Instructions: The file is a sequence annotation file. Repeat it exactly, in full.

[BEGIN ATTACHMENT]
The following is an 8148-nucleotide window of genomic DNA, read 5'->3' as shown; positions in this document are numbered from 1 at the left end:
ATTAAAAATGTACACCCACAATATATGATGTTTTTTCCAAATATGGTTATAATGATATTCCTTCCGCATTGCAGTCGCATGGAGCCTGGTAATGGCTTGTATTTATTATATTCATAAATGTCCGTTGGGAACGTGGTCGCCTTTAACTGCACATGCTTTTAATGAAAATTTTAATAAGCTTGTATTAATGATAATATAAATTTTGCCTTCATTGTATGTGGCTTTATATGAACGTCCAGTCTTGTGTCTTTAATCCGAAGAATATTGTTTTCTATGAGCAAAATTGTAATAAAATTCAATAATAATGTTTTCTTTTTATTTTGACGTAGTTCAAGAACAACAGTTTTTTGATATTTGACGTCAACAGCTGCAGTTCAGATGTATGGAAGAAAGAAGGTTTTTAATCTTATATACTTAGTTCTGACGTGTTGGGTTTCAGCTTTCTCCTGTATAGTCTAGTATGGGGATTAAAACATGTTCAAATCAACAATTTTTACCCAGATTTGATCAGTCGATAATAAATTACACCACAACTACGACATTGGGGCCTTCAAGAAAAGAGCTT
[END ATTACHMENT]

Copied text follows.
The following is an 8148-nucleotide window of genomic DNA, read 5'->3' as shown; positions in this document are numbered from 1 at the left end:
ATTAAAAATGTACACCCACAATATATGATGTTTTTTCCAAATATGGTTATAATGATATTCCTTCCGCATTGCAGTCGCATGGAGCCTGGTAATGGCTTGTATTTATTATATTCATAAATGTCCGTTGGGAACGTGGTCGCCTTTAACTGCACATGCTTTTAATGAAAATTTTAATAAGCTTGTATTAATGATAATATAAATTTTGCCTTCATTGTATGTGGCTTTATATGAACGTCCAGTCTTGTGTCTTTAATCCGAAGAATATTGTTTTCTATGAGCAAAATTGTAATAAAATTCAATAATAATGTTTTCTTTTTATTTTGACGTAGTTCAAGAACAACAGTTTTTTGATATTTGACGTCAACAGCTGCAGTTCAGATGTATGGAAGAAAGAAGGTTTTTAATCTTATATACTTAGTTCTGACGTGTTGGGTTTCAGCTTTCTCCTGTATAGTCTAGTATGGGGATTAAAACATGTTCAAATCAACAATTTTTACCCAGATTTGATCAGTCGATAATAAATTACACCACAACTACGACATTGGGGCCTTCAAGAAAAGAGCTT